Nick Pollard, was in Mumbai last week attending CFA Society India’s 8th India Investment Conference. CFA institute is an association of experienced investment professionals who comply to a standard of professional education and ethics by completing relevant academic programmes conducted by the institute. Pollard has worked extensively in the financial services industry—specifically in banking, wealth management and talent development—before taking on this role with CFA Institute in 2016. He spoke to us about the global investment scenario, the prevalent risks and how the industry in India looks when we see the transformative stage that investment management regulations are in today. Edited excerpts:
With increased liquidity in global markets we have witnessed an increasing comfort in remaining with risk assets. Has the bar been raised in terms of return expectations from assets like equities, commodities and high yield debt?
Since the global financial crisis, I have noticed that people are more vary of taking growth for granted. Different parts of the world face different challenges. Where I come from, investors will still look for return before they talk about risk. On the other hand, say in the UK, I suspect it would be the other way around. Expectations are starting to get bigger and as an industry to be able to respond to that, there is a need for transparency and knowledge about what’s really happening underneath. This is not to dampen enthusiasm but to articulate the dynamics of the investment management industry better rather than simply taking instructions (from clients).
As an industry (investment management), we are better at talking about the good news than the bad news. To instil trust in clients, one has to talk about good and bad.
How much do the widely discussed geo-political risks in the global arena impact growth-oriented investors?
At the CFA Conference, Richard Koo, the chief economist for Nomura is talking about geo political risks as we speak. He just mentioned, for instance, during the great depression in the US, its GDP was reduced by 45% in 4 years. This is extraordinary for any economy and was catastrophic for the US. One assumes this could happen again given what’s going on. There is political unrest, there are extraordinary popularist Presidential candidates not just in the US but in other parts of the world too, driving economic decision making.
Part of our job is to try and make sense of it. As an institute we are more on the academic, educational framework. The research we have done through our members on what kind of skill sets will be important in the future tells us that the ability to have a conversation and make sense of the nonsensical world, ability to be transparent and make informed decisions are the key. It is about getting to know the individual, trying to fit what they need rather than talking about products. Risk management is an important skill set now, part of it has to deal with geo political risks today. People have different levels of understanding, but everyday we read a Trump tweet and that can potentially change the market. So, one of the skill sets of this job and certainly our focus from a continuous professional development perspective, its about making sense of the wider financial world from the point of view of an individual’s portfolio.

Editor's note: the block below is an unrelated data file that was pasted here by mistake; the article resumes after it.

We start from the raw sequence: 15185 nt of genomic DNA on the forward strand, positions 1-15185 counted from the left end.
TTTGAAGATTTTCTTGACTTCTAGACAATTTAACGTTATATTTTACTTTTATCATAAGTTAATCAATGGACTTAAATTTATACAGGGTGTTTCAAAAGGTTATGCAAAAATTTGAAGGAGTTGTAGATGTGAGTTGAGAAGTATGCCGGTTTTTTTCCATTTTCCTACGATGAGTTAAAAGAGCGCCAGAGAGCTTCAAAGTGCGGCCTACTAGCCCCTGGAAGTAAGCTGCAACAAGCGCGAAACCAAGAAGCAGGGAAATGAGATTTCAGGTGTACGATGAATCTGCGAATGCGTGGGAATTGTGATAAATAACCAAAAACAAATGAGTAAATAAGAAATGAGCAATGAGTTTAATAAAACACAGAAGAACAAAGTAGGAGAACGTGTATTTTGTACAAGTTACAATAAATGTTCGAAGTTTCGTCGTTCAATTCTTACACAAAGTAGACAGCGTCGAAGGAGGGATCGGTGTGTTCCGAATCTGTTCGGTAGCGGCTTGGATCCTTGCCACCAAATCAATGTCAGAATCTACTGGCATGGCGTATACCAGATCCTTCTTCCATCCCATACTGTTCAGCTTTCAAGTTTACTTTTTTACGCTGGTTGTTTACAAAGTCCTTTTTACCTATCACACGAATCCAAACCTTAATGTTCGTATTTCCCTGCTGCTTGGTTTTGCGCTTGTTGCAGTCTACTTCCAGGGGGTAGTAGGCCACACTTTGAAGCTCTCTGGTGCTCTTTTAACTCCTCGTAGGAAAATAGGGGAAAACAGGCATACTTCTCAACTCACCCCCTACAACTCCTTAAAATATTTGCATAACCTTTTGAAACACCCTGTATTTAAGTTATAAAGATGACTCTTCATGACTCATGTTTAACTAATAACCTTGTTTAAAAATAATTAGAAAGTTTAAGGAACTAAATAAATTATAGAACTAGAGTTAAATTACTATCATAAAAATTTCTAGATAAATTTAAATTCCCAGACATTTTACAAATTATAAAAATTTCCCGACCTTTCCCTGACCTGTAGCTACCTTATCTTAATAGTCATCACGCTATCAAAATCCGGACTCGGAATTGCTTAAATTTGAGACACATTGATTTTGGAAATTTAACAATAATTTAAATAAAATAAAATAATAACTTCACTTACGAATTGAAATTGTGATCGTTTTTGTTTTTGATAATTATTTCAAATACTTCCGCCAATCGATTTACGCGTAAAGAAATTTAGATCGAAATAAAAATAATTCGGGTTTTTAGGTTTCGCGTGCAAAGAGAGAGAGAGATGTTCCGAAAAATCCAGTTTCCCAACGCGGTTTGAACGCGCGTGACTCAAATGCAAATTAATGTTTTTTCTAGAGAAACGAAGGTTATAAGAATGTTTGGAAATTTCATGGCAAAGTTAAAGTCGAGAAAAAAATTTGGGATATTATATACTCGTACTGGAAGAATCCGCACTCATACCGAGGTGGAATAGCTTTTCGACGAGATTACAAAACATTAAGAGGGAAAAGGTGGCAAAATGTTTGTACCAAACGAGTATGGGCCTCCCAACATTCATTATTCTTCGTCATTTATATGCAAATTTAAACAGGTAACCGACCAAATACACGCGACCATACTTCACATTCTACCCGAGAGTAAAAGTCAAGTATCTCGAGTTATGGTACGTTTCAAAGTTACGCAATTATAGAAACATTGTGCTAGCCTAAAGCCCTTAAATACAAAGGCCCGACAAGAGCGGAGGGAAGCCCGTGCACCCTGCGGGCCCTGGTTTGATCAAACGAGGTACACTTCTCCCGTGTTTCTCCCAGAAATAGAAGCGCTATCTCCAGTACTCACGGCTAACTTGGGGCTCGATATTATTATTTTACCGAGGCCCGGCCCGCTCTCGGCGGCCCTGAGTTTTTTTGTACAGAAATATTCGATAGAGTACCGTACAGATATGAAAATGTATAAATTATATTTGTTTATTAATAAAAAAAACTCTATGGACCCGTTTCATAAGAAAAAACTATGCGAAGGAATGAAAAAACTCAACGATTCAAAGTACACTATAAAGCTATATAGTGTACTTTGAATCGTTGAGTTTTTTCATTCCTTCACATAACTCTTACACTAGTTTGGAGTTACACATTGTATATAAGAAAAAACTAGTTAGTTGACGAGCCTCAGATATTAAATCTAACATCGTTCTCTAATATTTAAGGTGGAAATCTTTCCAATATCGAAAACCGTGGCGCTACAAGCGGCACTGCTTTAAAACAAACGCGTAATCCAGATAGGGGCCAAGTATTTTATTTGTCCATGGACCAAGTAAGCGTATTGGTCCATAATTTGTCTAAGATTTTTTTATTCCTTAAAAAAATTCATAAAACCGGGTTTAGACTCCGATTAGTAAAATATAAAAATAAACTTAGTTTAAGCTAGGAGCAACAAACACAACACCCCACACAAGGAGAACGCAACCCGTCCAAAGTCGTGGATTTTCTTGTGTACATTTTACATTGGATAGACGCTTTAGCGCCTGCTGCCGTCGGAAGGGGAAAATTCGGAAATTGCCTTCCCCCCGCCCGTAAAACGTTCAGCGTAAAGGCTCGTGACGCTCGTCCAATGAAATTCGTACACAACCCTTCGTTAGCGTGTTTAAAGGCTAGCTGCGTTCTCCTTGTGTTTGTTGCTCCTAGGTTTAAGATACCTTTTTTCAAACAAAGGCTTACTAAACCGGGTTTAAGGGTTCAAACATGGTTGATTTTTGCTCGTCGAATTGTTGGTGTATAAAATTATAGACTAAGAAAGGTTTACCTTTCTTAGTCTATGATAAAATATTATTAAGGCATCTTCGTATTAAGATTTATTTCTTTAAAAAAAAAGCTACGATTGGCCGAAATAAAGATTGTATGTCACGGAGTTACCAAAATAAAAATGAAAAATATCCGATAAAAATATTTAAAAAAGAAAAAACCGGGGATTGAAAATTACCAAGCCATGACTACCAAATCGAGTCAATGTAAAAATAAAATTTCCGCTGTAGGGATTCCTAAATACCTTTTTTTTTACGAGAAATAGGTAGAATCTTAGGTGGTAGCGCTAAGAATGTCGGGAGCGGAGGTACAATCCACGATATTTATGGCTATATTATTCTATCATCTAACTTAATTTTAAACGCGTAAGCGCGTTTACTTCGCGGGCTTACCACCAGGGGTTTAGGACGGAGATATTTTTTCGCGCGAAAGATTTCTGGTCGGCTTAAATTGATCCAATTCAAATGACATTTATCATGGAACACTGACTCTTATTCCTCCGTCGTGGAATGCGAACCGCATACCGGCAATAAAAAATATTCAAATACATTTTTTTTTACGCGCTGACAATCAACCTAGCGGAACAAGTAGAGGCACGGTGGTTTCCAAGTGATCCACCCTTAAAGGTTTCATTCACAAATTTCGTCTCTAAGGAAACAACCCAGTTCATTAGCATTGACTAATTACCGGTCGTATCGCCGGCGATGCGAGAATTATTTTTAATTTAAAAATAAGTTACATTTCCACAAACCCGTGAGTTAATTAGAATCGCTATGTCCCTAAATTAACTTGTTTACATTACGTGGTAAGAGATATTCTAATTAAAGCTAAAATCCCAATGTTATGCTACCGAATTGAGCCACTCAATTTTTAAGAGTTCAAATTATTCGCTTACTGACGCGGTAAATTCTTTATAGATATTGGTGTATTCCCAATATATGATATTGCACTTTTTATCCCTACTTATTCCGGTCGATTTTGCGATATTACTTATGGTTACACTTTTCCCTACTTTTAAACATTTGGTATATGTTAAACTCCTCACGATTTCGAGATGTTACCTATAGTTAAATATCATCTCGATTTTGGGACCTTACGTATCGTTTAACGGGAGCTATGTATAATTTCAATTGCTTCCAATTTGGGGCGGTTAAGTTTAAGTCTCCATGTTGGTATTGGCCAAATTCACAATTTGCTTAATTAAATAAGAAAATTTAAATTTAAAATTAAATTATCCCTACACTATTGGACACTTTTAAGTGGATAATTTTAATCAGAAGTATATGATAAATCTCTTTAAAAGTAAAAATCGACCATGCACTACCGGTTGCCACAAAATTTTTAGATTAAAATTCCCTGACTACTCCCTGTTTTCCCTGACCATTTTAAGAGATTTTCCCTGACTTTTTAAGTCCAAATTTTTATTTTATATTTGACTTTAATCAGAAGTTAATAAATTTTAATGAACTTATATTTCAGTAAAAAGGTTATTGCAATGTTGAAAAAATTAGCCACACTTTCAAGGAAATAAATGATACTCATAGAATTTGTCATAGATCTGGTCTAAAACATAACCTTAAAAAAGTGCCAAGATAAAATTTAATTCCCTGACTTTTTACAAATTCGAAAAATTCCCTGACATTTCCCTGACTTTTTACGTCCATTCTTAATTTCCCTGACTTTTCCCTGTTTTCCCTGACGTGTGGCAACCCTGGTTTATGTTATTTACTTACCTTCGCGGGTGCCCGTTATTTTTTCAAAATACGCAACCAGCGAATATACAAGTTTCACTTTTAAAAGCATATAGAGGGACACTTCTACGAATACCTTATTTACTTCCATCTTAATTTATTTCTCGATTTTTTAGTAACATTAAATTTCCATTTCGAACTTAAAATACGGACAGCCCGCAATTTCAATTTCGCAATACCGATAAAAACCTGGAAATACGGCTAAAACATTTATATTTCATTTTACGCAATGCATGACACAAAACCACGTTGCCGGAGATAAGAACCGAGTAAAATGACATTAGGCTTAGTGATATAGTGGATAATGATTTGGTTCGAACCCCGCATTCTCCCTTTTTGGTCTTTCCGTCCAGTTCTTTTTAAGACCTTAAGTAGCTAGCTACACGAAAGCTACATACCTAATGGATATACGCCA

There is a lot of conversation about various risks and high valuations in some asset classes. However, the market is still optimistic, why do you think that is so?
It is almost impossible to find a report on India (this year) which is not super bullish about what’s going on. If you break down the performance dynamics, there is a very young dynamic population, you’ve got super growth across asset classes, policy reforms which add to the attractiveness of doing business and a willingness from a governmental perspective. I’m not the right person to ring the bell and say this is going to end on a particular date. It is again about understanding that markets don’t last forever and trying to find those parts of the market that have more sustainable growth, doing your research properly and being absolutely honest about what you are trying to achieve. What I have found during my lifetime as an investment management professional is that most clients will come to you with some fairly fixed ideas about what they are looking to do. You can either support them or challenge them. Lot of the effort that we put into the continuous professional development module is about improving interpersonal skills and have some challenging conversations. The norm should be not to take anything for granted.
There is a constant debate around asset management fees. How much is too much? What is an ideal balance for asset managers to make money and not over charge? Is performance-linked fee a solution?